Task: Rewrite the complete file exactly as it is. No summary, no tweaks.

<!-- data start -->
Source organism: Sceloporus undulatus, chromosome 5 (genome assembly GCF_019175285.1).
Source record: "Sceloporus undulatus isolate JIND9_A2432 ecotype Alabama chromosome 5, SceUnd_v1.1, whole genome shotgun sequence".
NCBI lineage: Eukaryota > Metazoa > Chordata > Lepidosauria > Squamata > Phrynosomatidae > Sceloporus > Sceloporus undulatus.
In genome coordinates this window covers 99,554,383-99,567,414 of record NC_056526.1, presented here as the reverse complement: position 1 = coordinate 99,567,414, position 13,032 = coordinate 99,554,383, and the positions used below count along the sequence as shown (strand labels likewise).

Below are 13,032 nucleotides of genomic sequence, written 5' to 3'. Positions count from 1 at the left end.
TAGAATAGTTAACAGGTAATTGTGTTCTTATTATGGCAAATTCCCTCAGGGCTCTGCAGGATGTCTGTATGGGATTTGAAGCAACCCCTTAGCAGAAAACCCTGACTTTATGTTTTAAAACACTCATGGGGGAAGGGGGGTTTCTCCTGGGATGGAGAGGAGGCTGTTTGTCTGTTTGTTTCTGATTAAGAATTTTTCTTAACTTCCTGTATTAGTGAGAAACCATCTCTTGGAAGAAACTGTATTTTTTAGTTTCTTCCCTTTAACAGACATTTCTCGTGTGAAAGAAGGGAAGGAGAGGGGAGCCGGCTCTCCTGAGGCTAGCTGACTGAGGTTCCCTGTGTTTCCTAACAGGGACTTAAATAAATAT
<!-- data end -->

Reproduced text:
Source organism: Sceloporus undulatus, chromosome 5 (genome assembly GCF_019175285.1).
Source record: "Sceloporus undulatus isolate JIND9_A2432 ecotype Alabama chromosome 5, SceUnd_v1.1, whole genome shotgun sequence".
NCBI lineage: Eukaryota > Metazoa > Chordata > Lepidosauria > Squamata > Phrynosomatidae > Sceloporus > Sceloporus undulatus.
In genome coordinates this window covers 99,554,383-99,567,414 of record NC_056526.1, presented here as the reverse complement: position 1 = coordinate 99,567,414, position 13,032 = coordinate 99,554,383, and the positions used below count along the sequence as shown (strand labels likewise).

Below are 13,032 nucleotides of genomic sequence, written 5' to 3'. Positions count from 1 at the left end.
TAGAATAGTTAACAGGTAATTGTGTTCTTATTATGGCAAATTCCCTCAGGGCTCTGCAGGATGTCTGTATGGGATTTGAAGCAACCCCTTAGCAGAAAACCCTGACTTTATGTTTTAAAACACTCATGGGGGAAGGGGGGTTTCTCCTGGGATGGAGAGGAGGCTGTTTGTCTGTTTGTTTCTGATTAAGAATTTTTCTTAACTTCCTGTATTAGTGAGAAACCATCTCTTGGAAGAAACTGTATTTTTTAGTTTCTTCCCTTTAACAGACATTTCTCGTGTGAAAGAAGGGAAGGAGAGGGGAGCCGGCTCTCCTGAGGCTAGCTGACTGAGGTTCCCTGTGTTTCCTAACAGGGACTTAAATAAATAT